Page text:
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$3.6 million to fund personalized 3-D brain maps to guide neurosurgeries

Academic-industry partnership aims to improve brain surgery

by Tamara BhandariApril 4, 2017

Timothy Mitchell/Eric Young

Removing a brain tumor requires walking a fine line: Remove too little, and the disease remains; remove too much, and sight, speech or movement may be impaired.

To help strike that delicate balance, neurosurgeries often are performed with the aid of 3-D maps of patients’ brains. But such maps typically show anatomical landmarks and don’t indicate where critical brain functions such as language and motor function are found.

Now, a $3.6 million grant from the National Cancer Institute of the National Institutes of Health (NIH) will fund a collaboration between researchers at Washington University School of Medicine in St. Louis and Medtronic, maker of a neurosurgery navigational system that enables physicians to track where they are operating in relation to the patient’s brain anatomy. Together, the researchers will create a software program that uses information from MRI scans to build personalized 3-D maps of the location of brain functions, and integrates that information – along with an anatomic map – into a navigational system. These integrated maps can allow physicians to plan and perform surgeries more accurately and safely.

“Every neurosurgeon uses a navigation system, but we want it to be even better,” said Eric Leuthardt, MD, a professor of neurosurgery and of mechanical engineering and applied science, and the co-principal investigator on the grant. “We want to give them the ability not only to navigate the brain anatomy, but to know the implications of making incisions into each of those components of anatomy.”

When a part of the brain needs to be removed because of a tumor or other brain disease such as uncontrollable epilepsy, patients routinely undergo an MRI scan before the surgery to map the brain’s anatomy surrounding the portion to be removed.

However, mapping the functions those brain areas control is more difficult. The gold standard is cortical stimulation, in which doctors awaken patients during surgery and ask them to perform simple tasks – such as repeating a word – while they apply tiny electrical currents to the exposed surface of the brain. If the applied electrical stimulation interferes with a patient’s speech, the doctors know they have found a speech-related area of the brain.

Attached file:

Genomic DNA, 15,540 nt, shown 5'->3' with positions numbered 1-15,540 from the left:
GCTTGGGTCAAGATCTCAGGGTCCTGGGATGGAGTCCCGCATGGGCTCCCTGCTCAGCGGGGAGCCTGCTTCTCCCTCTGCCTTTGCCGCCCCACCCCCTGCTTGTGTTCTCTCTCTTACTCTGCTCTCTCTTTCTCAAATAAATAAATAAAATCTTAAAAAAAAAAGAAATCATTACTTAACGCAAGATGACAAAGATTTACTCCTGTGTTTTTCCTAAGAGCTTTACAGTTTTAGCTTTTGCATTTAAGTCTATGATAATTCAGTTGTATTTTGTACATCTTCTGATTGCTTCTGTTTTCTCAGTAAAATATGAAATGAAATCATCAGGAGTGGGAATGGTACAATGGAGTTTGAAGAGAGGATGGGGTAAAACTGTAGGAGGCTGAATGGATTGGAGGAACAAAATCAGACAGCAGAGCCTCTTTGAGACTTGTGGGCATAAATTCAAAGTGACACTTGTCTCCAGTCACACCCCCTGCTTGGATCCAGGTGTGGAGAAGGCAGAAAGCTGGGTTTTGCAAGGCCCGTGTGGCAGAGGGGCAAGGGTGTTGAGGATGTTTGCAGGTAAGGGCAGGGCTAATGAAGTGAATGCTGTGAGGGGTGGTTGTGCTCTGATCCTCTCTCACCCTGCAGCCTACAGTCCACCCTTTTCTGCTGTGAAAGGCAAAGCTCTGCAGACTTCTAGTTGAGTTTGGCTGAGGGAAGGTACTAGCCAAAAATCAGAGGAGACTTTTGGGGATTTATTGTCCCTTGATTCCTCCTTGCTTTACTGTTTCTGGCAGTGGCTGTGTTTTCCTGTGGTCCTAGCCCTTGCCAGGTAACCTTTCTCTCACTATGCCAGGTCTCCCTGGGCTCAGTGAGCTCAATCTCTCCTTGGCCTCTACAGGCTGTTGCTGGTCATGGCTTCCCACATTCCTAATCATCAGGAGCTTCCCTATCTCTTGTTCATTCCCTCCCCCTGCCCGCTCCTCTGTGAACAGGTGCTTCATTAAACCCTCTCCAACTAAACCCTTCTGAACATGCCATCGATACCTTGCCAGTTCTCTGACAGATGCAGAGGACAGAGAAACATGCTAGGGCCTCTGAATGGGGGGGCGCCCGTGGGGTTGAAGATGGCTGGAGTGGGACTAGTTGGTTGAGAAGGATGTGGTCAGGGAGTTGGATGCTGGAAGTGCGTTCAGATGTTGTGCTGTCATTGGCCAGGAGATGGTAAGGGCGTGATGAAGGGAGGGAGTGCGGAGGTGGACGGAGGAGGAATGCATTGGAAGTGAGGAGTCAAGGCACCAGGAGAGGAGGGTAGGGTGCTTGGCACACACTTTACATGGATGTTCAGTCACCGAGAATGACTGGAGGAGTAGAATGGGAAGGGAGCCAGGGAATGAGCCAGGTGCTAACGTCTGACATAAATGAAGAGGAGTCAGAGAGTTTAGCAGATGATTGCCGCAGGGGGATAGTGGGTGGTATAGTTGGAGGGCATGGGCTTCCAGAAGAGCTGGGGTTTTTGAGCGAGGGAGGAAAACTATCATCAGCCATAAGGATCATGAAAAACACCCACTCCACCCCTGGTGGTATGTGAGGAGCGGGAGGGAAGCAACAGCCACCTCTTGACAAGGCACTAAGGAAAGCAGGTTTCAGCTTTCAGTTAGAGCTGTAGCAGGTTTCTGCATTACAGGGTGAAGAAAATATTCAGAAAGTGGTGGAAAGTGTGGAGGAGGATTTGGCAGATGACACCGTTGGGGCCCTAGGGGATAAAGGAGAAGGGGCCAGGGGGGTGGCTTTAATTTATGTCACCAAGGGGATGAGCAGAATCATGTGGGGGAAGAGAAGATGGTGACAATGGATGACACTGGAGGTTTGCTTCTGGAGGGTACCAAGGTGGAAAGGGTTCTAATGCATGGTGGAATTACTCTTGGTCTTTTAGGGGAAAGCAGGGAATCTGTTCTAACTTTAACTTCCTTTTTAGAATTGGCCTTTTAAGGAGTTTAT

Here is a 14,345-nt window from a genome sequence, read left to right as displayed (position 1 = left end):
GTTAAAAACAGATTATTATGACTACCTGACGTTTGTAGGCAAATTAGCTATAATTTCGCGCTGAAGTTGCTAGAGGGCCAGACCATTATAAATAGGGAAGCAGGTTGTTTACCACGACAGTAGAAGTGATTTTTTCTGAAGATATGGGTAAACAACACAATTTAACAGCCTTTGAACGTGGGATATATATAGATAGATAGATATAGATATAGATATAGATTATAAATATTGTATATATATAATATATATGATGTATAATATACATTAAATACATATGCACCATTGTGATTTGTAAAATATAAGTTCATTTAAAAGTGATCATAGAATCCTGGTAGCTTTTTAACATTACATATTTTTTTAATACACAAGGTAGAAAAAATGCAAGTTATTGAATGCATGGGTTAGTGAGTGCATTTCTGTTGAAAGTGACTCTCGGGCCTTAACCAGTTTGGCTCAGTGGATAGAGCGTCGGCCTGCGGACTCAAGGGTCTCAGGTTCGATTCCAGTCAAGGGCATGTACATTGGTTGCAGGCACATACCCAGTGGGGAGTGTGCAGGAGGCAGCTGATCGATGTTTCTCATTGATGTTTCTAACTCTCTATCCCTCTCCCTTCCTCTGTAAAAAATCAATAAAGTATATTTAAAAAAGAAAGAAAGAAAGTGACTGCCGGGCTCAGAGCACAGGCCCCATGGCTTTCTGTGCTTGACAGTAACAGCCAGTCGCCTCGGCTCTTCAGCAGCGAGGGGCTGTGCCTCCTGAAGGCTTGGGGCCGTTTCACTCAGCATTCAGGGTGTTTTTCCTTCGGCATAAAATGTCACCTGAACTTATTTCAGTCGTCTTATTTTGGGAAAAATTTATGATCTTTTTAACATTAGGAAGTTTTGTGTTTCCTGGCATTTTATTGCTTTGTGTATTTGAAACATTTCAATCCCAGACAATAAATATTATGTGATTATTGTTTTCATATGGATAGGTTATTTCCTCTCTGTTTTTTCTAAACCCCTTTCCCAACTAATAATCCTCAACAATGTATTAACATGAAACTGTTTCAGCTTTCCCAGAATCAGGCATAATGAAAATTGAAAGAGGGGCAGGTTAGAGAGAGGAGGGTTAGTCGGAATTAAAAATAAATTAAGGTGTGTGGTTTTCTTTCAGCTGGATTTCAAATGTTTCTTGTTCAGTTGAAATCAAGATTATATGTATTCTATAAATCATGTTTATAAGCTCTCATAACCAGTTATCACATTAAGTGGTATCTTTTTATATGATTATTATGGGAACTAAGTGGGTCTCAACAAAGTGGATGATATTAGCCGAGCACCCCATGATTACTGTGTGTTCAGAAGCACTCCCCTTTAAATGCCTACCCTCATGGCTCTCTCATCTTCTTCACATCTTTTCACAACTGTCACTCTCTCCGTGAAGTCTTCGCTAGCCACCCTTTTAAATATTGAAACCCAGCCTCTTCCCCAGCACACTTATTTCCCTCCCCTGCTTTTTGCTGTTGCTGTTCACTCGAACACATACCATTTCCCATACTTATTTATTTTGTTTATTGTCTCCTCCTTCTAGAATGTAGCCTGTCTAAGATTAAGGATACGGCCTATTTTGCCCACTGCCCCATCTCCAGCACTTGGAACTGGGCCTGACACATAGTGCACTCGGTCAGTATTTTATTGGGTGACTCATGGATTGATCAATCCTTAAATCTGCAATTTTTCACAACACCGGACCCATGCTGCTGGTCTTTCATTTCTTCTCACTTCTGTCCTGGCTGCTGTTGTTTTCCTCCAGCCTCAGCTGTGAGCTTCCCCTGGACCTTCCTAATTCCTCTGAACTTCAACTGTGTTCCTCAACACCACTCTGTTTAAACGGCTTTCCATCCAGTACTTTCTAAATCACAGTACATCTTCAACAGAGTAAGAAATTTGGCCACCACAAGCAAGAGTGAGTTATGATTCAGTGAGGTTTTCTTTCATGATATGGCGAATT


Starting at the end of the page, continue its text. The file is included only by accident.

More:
But not everyone can be safely awakened during surgery, and some of those who can be awakened would really rather not be. Young children cannot undergo surgeries while awake or cooperate with the tasks. And the extent of damage to the brain caused by diseases such as brain tumors and epilepsy can make some adults unable to perform the tasks as well.

Leuthardt, with co-principal investigator Joshua Shimony, MD, an associate professor of radiology, and colleagues from neurosurgery and neuroradiology, have developed a technique to map functional areas of the brain in advance of surgery. The technique works on people of all ages and doesn’t require a patient to perform tasks.

Called resting-state functional MRI (rsfMRI), the technique relies on the fact that the brain is always active, even when a person is daydreaming, sleeping or even unconscious. You may not be moving, or even thinking about moving, but the left side of the motor area of your brain is busily communicating with the right. By identifying which parts of the brain are in communication, scientists can delineate functional networks.

“We have found a better way to create these functional maps, but even if we have them, the way functional information is handled can be very primitive,” Shimony said. “In many hospitals, the radiologist produces pictures of where on the brain the motor system is, where the language system is, where they are located relative to the surgical site, etc., but the information is not always well-integrated into the surgical navigation system.”

The NIH grant will allow Leuthardt and Shimony to integrate data from resting state functional scans into the Medtronic navigational system to make a 3-D structural and functional map of each patient’s brain.

A decade ago, Shimony and Leuthardt led a project – with the cooperation of Medtronic ­– to interface with the company’s StealthStation navigational system ­that is routinely used during neurosurgeries at Barnes-Jewish Hospital, where the two practice medicine. They set up the machine so it could take resting state functional data and produce individualized functional maps.

The system has reduced by one-third the number of surgeries at Barnes-Jewish performed while patients are awake and is popular among neurosurgeons there. But it requires a full-time employee with specialized expertise to analyze the data and help produce the functional maps.

The researchers reasoned that if resting state functional imaging were going to become a standard part of neurosurgical practice, it would be necessary to produce a user-friendly software program that does not require specialized training to operate. A key advance was made by MD/PhD student Carl Hacker, PhD, who figured out how to automate the analysis of resting state functional data so that it could be processed by an algorithm rather than an expert.

“We’re creating a software package that is going to combine our expertise in interpreting resting state data with the navigational technology at Medtronic, so that anyone who wants to use resting state MRI to map functional areas, or to make a brain map for use in surgical planning, can have that readily available,” Leuthardt said. “We think it will be a win-win situation.”